“Even assuming that Amazon.com’s novel ‘server test’ applied to the display right (and it should not), the statutory language clearly precludes application of that test to the separate performance right. myVidster users who posted embedded links to video streams directly infringed the performance right even though they did not necessarily possess a copy of the infringed work.”

I realize that the MPAA isn’t known for having any technological capability whatsoever, but it has to be said: this is just flat out wrong. Embedding does not directly infringe the performance right. They’re linking to someone else’s server entirely. That host may directly infringe the performance right, but the person who embeds/links to it cannot. Because they have no control over the work at all. They literally are writing an insanely short line of text (or, more likely, copying that tiny line of text) that literally just points your browser to some other server. That’s it. When merely pointing someone to another server is seen as direct infringement of a performance right, we’ve got serious problems.

And it doesn’t end there (of course). The MPAA also tries, again, to pretend that the DMCA requires proactive filtering. They complain that MyVidster:

… willfully blinded itself to infringements by failing to take steps, like filtering, to identify re-postings of the same infringing links that Flava had already identified.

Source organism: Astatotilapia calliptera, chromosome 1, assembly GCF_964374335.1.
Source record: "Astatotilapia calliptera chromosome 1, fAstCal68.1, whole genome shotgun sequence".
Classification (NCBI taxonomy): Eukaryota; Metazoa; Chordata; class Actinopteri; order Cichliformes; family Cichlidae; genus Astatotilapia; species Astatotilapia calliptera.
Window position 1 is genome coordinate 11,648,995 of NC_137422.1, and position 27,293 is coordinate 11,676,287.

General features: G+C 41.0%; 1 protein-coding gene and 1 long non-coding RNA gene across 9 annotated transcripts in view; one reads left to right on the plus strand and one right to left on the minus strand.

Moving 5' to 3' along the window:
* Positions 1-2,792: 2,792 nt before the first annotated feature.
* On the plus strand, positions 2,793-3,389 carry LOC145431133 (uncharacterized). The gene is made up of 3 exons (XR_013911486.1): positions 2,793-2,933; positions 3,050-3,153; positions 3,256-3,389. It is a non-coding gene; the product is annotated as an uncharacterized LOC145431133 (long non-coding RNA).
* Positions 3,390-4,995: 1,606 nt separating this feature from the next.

Yes, the MPAA is trying to lie and back its way into a proactive requirement for sites to monitor by saying that failing to filter is “willfully blinding.” That’s wrong. It’s obnoxiously wrong. It’s the MPAA trying to rewrite the DMCA and add in SOPA filtering requirements on the fly, even though its lawyers already know this argument has failed over and over again. The MPAA just seems to believe if it keeps saying it, maybe it’ll find a clueless court to agree.

This is what’s so pitiful about the MPAA. When they lose, they don’t realize they were wrong, they just keep arguing the same damn thing in court over and over again, and act shocked that anyone might argue otherwise, even though they’ve lost this argument in court over and over again.

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Companies: facebook, flava works, google, mpaa, myvidster

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Comments on “MPAA Just Won't Quit: Jumps Into Legal Dispute To Argue Links & Embeds Are Infringing”

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192 Comments
S (user link) says:

Re: Re: Re: The free speech angle

It’s not, but their entire EXISTENCE is based around the assumption it is.

I’ll reiterate that: controlling “infringement” is about controlling artists and their audiences.

The RIAA is not simply a profit-oriented organisation: if it were, it would seek to maximise profits; instead, it seeks to maximise control, even when that reduces profit, short or long term.

DannyB (profile) says:

Re: Re: The free speech angle

Everyone in the neighborhood knows that the house on *that* corner is a crack house.

Is telling someone this a crime?

What if they ask you? (As a web browser does.) “Where is the crack house?” “It’s over there on that corner.” Was a crime just committed? What if the question was for the purposes of avoidance instead of patronage?

Anonymous Coward says: